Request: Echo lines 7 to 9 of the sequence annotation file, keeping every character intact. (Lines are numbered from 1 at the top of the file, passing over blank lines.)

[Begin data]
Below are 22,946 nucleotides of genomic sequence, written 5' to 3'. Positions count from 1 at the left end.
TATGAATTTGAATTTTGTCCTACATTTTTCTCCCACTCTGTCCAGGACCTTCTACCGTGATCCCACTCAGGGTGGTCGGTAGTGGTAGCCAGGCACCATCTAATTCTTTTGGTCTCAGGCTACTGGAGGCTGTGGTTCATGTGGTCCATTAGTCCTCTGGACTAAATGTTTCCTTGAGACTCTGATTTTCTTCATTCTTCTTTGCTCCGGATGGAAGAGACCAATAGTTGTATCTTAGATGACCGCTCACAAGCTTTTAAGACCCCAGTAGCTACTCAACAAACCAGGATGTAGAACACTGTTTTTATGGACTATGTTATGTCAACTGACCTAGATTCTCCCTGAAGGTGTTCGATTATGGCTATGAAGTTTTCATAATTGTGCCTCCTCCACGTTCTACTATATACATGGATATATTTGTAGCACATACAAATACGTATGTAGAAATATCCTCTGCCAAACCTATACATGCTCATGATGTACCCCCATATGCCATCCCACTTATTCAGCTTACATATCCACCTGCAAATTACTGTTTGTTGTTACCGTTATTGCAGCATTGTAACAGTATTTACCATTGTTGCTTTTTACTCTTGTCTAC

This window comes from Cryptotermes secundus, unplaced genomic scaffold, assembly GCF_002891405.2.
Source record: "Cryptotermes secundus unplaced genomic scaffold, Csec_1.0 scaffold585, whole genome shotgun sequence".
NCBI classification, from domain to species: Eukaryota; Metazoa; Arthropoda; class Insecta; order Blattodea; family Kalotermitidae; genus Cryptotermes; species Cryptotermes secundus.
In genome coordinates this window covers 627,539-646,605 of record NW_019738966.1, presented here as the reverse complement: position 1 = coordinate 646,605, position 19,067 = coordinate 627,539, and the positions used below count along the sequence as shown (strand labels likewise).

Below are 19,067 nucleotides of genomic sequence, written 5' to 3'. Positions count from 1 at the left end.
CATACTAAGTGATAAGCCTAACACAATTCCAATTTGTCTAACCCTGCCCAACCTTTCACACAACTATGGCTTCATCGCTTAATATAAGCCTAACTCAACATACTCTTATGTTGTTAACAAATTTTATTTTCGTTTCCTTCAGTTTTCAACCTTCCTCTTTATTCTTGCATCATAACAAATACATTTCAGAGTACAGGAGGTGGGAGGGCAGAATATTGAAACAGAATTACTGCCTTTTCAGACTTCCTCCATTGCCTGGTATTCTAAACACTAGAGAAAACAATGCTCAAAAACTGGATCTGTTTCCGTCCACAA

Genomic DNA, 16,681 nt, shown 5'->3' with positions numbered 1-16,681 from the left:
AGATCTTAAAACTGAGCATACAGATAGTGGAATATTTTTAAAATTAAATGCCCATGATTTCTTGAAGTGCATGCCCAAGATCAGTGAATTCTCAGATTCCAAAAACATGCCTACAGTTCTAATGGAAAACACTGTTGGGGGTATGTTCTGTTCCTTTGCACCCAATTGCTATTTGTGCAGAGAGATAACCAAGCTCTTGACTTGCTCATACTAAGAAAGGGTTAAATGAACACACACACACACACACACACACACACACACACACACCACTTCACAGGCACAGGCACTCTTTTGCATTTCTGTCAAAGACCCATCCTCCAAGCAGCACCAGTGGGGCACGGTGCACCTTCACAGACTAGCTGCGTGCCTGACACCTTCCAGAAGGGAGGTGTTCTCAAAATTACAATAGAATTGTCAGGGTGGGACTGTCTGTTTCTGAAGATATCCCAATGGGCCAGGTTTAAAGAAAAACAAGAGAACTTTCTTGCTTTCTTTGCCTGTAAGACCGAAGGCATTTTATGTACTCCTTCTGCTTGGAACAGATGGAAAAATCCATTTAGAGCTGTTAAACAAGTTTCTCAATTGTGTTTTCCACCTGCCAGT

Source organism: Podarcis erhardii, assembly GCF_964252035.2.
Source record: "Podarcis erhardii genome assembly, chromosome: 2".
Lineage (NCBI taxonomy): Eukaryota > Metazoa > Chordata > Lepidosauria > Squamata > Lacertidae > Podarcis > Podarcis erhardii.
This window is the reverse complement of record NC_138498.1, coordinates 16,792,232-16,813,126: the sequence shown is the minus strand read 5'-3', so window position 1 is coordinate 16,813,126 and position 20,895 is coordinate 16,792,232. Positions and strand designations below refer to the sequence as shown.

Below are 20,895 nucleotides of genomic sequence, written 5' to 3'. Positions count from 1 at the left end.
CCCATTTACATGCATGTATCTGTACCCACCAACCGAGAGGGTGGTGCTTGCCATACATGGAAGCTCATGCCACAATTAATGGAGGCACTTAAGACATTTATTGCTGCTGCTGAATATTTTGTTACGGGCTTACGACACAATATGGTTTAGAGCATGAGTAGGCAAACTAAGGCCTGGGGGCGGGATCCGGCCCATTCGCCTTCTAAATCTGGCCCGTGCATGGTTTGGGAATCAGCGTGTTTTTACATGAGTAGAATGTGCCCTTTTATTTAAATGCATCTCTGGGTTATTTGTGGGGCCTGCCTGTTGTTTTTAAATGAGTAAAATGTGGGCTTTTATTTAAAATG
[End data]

Below are 19,067 nucleotides of genomic sequence, written 5' to 3'. Positions count from 1 at the left end.
CATACTAAGTGATAAGCCTAACACAATTCCAATTTGTCTAACCCTGCCCAACCTTTCACACAACTATGGCTTCATCGCTTAATATAAGCCTAACTCAACATACTCTTATGTTGTTAACAAATTTTATTTTCGTTTCCTTCAGTTTTCAACCTTCCTCTTTATTCTTGCATCATAACAAATACATTTCAGAGTACAGGAGGTGGGAGGGCAGAATATTGAAACAGAATTACTGCCTTTTCAGACTTCCTCCATTGCCTGGTATTCTAAACACTAGAGAAAACAATGCTCAAAAACTGGATCTGTTTCCGTCCACAA

Genomic DNA, 16,681 nt, shown 5'->3' with positions numbered 1-16,681 from the left: